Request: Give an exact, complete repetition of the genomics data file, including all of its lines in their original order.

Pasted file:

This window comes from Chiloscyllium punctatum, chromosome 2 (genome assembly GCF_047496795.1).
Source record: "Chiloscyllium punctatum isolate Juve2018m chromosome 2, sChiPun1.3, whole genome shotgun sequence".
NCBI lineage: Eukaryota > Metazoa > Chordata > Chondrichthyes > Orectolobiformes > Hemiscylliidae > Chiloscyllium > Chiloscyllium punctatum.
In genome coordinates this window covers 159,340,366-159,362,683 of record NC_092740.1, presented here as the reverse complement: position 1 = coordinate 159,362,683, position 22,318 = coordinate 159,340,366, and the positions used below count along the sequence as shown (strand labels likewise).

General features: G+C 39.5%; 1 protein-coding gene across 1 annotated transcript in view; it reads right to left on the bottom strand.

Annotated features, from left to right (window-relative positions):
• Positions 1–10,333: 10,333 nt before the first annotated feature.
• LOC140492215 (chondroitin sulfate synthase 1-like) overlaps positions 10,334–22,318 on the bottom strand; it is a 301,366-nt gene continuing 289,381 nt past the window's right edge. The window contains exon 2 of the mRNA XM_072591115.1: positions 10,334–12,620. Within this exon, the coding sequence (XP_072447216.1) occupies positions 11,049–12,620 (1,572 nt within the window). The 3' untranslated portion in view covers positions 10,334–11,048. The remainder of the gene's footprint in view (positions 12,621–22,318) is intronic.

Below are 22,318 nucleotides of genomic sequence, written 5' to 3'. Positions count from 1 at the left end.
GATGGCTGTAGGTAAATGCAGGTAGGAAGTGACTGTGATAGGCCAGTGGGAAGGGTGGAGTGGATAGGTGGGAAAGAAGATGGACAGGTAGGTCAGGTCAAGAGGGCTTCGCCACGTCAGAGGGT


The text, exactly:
This window comes from Chiloscyllium punctatum, chromosome 2 (genome assembly GCF_047496795.1).
Source record: "Chiloscyllium punctatum isolate Juve2018m chromosome 2, sChiPun1.3, whole genome shotgun sequence".
NCBI lineage: Eukaryota > Metazoa > Chordata > Chondrichthyes > Orectolobiformes > Hemiscylliidae > Chiloscyllium > Chiloscyllium punctatum.
In genome coordinates this window covers 159,340,366-159,362,683 of record NC_092740.1, presented here as the reverse complement: position 1 = coordinate 159,362,683, position 22,318 = coordinate 159,340,366, and the positions used below count along the sequence as shown (strand labels likewise).

General features: G+C 39.5%; 1 protein-coding gene across 1 annotated transcript in view; it reads right to left on the bottom strand.

Annotated features, from left to right (window-relative positions):
• Positions 1–10,333: 10,333 nt before the first annotated feature.
• LOC140492215 (chondroitin sulfate synthase 1-like) overlaps positions 10,334–22,318 on the bottom strand; it is a 301,366-nt gene continuing 289,381 nt past the window's right edge. The window contains exon 2 of the mRNA XM_072591115.1: positions 10,334–12,620. Within this exon, the coding sequence (XP_072447216.1) occupies positions 11,049–12,620 (1,572 nt within the window). The 3' untranslated portion in view covers positions 10,334–11,048. The remainder of the gene's footprint in view (positions 12,621–22,318) is intronic.

Below are 22,318 nucleotides of genomic sequence, written 5' to 3'. Positions count from 1 at the left end.
GATGGCTGTAGGTAAATGCAGGTAGGAAGTGACTGTGATAGGCCAGTGGGAAGGGTGGAGTGGATAGGTGGGAAAGAAGATGGACAGGTAGGTCAGGTCAAGAGGGCTTCGCCACGTCAGAGGGT